Dare she even hope?
For 66 years, Susan Hall has waited for her father to return. Hope that he would return alive after his B-29 Superfortress bomber was shot down over North Korea has long since faded to thin, and then to nothing.
But with the return of 55 boxes of remains of U.S. service men who died during the Korean War, and possibly their allies, from North Korea two weeks ago, she can’t help but to grasp for at least a thread of wonder.
The odds that the remains of Air Force Capt. James Lowe Jr. are in one of those boxes tally up to slightly better than zero.
Lowe is one of 7,691 American servicemen who remain unaccounted for from the Korean War, and one of about 5,300 believed to have died in North Korea. The math alone cuts against hope.
“It would just be unbelievable,” said Hall, 77. “You just for so many years, you’re holding this and just wanting.”
But she can’t help but be lifted by the prospect that any of the thousands of families of MIAs might get an answer, even if she doesn’t.
Hall and her mother, Fran Lowe, before she died in 2007, refused to let the memory of their father and husband wither, or to give up hope that he might come home one day, even if only to be buried.
Yet when the news flashed that one outcome of President Donald Trump’s June 12 summit with North Korean leader Kim Jong Un would be the return of remains, Hall didn’t immediately leap to joy.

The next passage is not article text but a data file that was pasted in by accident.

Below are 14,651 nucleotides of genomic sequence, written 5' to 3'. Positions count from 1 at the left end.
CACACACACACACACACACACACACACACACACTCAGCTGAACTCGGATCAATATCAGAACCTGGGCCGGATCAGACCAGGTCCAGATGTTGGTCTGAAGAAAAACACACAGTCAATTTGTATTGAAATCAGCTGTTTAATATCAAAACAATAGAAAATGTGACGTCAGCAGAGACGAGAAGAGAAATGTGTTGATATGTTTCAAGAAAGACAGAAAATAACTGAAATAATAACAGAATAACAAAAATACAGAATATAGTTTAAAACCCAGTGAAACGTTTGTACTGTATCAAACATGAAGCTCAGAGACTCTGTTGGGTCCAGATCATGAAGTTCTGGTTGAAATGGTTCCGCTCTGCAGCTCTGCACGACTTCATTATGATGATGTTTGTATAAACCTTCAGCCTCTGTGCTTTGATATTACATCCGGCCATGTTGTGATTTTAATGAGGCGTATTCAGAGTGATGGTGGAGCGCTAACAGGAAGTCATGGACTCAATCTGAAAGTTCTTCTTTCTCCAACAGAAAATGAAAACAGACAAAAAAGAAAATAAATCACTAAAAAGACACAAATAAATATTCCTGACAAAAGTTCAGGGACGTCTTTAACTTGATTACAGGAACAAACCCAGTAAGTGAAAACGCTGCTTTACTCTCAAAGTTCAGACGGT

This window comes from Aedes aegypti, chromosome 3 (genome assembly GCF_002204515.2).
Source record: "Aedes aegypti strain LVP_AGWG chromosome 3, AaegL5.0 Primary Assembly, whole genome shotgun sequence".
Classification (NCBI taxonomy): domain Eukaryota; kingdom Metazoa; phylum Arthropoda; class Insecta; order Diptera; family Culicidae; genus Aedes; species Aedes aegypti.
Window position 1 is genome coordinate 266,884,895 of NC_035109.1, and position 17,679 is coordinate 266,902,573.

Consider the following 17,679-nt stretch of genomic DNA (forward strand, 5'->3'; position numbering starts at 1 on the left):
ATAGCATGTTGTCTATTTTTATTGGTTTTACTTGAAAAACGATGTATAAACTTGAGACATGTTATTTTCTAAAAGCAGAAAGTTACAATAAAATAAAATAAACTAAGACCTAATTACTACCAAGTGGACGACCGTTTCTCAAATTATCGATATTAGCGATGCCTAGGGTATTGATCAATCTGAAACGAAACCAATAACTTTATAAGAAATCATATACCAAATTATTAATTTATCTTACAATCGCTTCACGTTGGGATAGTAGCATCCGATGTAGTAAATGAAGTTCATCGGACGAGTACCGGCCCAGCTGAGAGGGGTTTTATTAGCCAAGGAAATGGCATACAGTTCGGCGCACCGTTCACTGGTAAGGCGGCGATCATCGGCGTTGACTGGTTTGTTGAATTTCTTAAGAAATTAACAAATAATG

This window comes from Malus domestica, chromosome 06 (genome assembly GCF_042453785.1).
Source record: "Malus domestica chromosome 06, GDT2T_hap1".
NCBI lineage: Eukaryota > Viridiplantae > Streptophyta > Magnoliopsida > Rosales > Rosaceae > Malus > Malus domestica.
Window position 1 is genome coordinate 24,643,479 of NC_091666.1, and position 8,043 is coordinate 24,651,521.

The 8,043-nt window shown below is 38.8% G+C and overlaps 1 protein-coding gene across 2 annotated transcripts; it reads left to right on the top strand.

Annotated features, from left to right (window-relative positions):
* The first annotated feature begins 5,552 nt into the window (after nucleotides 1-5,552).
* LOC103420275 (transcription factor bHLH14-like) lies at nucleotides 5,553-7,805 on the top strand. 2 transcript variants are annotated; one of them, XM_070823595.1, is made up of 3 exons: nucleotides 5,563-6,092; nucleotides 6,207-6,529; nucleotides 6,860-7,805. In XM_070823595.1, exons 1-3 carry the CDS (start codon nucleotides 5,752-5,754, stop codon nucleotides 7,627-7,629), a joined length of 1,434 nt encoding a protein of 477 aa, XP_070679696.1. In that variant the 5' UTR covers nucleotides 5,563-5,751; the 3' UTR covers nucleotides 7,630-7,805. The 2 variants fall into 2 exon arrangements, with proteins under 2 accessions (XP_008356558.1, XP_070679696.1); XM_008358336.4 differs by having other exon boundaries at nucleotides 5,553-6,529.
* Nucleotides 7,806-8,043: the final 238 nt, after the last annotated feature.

“Initially it was, I didn’t know how to feel. That’s strange I know,” she said. And then, “OK, this could be really going to happen, maybe they really are going to send them home this time. And then you think it would just be way too big of a miracle for Dad to be in that.”
In the case of Lowe, miracle might be even greater than in most cases. The circumstances of his death and whereabouts remain in a fog of mystery.
Lowe, 32, a Roanoke native, was a career military pilot flying his first mission in the war in September 1952. His task was to pilot his bomber with 11 crew members from Okinawa, Japan, almost due north about 900 miles to bomb a hydroelectric dam and power plant on the Yalu River, which forms the border between North Korea and China.
The bomber was shot out of the sky near its heavily fortified target. Initial accounts reported anti-aircraft guns on the ground struck it, triggering a mid-air explosion. But several years ago, during a thaw in relations with Russia, Hall and her mother visited Washington, D.C., and were permitted to ask questions of Russian military leaders. That led to the release of documents indicating that the plane was shot down by a Russian fighter jet.
Most accounts indicate only one known survivor of the crew, who was taken prisoner and later returned to the U.S. But some accounts say witnesses saw two parachutes bloom in the sky after the explosion.
And then there’s the strange phone call Hall’s mother received soon after the war from a man who said he was a missionary who had just returned from North Korea, where he met James Lowe in a prison camp and said he was about to be taken to Russia.
If that’s true, Lowe might not be in North Korea at all. If he survived, he might have been imprisoned elsewhere in North Korea and died there.